Debit Card Interchange Fees

On June 21, 2010 an agreement was reached with key conferees on the Wall Street reform bill regarding the Durbin amendment regulating interchange fees which passed the Senate 64-33.

There are a number of modifications and compromises that were made to the Durbin interchange amendment. Some of those were:

•Discounting between card networks
The Senate-passed amendment provided that card networks could no longer prevent merchants from offering customers a discount to use one card network vs. another (e.g., a discount to use Visa vs. MasterCard), and that this discount would apply in both the credit card and debit card contexts.

This provision has been removed from the amendment. In its place the compromise includes a provision directing the Fed to issue rules preventing card networks from requiring that their debit cards can only be used on one debit card network (thereby ensuring that merchants will have the choice of at least two networks upon which to run debit transactions). This provision also provides additional competition to a previously non-competitive part of the market. It allows merchants to choose the debit network with the lowest cost – the opposite of the current system where merchants are forced to use a specific network with fixed prices.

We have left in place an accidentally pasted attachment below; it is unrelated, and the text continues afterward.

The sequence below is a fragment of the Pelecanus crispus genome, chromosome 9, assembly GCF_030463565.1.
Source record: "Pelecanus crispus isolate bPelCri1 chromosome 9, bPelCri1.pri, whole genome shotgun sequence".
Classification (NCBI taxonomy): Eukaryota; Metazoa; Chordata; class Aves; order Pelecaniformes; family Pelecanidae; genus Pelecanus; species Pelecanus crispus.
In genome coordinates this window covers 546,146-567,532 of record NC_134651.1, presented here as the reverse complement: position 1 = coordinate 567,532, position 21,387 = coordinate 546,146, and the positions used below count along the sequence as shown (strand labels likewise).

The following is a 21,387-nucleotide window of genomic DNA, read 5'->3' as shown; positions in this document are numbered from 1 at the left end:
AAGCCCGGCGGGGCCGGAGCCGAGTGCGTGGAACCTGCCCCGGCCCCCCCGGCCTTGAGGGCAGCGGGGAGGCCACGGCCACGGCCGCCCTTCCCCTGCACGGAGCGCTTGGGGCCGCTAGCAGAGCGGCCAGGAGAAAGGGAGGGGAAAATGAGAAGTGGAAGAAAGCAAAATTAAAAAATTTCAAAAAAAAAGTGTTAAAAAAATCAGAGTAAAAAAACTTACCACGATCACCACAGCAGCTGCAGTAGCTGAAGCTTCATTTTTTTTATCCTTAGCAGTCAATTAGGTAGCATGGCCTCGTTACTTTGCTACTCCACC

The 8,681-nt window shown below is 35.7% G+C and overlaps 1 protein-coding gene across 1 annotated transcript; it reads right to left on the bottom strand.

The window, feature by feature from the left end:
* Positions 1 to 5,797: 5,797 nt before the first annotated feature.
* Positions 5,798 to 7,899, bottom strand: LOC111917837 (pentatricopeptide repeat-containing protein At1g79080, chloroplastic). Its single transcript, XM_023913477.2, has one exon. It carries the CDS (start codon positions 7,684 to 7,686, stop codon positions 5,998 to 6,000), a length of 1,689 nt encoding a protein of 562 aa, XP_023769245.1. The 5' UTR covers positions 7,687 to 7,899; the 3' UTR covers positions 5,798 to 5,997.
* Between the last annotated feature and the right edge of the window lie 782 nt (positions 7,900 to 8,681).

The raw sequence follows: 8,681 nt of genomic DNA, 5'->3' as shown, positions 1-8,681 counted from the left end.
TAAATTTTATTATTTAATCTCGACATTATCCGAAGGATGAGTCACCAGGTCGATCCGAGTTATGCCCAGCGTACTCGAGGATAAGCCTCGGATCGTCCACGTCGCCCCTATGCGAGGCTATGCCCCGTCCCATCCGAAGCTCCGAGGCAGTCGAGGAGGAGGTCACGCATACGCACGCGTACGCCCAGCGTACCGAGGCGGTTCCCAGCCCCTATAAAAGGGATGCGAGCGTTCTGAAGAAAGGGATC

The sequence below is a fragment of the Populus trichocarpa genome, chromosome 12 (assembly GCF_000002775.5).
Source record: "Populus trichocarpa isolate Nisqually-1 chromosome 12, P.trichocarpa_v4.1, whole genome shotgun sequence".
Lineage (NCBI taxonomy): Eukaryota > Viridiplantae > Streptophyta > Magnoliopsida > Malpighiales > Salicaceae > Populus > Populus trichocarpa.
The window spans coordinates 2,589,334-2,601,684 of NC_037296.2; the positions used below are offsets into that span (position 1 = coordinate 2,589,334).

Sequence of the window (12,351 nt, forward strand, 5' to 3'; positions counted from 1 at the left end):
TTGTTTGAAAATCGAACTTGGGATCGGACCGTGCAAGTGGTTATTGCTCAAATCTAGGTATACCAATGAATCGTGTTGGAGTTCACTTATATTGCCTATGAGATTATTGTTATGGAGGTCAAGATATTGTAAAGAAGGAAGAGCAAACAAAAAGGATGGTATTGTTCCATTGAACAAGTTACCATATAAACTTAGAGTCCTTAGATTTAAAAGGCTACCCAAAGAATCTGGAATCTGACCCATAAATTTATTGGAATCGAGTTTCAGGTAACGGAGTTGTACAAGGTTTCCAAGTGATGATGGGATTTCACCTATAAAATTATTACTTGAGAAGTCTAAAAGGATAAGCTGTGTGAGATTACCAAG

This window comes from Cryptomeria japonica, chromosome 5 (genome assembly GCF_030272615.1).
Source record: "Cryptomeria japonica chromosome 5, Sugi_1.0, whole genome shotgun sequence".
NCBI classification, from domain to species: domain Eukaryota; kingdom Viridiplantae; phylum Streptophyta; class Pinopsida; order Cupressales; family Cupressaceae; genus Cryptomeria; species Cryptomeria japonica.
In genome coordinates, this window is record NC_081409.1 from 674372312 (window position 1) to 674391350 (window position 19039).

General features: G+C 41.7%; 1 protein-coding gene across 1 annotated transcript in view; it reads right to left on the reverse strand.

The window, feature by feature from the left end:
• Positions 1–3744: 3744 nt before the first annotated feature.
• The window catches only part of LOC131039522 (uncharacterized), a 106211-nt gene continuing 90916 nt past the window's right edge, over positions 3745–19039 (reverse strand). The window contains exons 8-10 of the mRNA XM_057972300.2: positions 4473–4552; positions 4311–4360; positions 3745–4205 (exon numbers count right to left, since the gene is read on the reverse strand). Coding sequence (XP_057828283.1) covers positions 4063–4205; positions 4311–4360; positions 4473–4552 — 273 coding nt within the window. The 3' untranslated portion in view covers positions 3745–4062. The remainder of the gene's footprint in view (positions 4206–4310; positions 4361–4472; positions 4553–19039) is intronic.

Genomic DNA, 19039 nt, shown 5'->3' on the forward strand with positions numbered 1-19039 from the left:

•Discounting between forms of payment
The Senate-passed amendment provided that card networks cannot prevent merchants from offering a discount for one form of payment vs. another (cash vs. check vs. credit vs. debit). The compromise clarifies that these discounts cannot be offered if the discounts differentiate between card issuers or card networks.
•Setting of maximum/minimum transaction thresholds for use of a credit card
The Senate-passed amendment provided that card networks could not prevent merchants from setting a minimum or maximum dollar amount for payment by credit card.
The compromise provides that such a minimum may not exceed $10, with authority given to the Fed to increase that dollar amount. The compromise also limits the ability to set maximums for payment by credit card to the Federal government and colleges and universities. The compromise further clarifies the Senate language and establishes that a minimum payment not exceeding $10 – matching laws currently on the books in a number of states.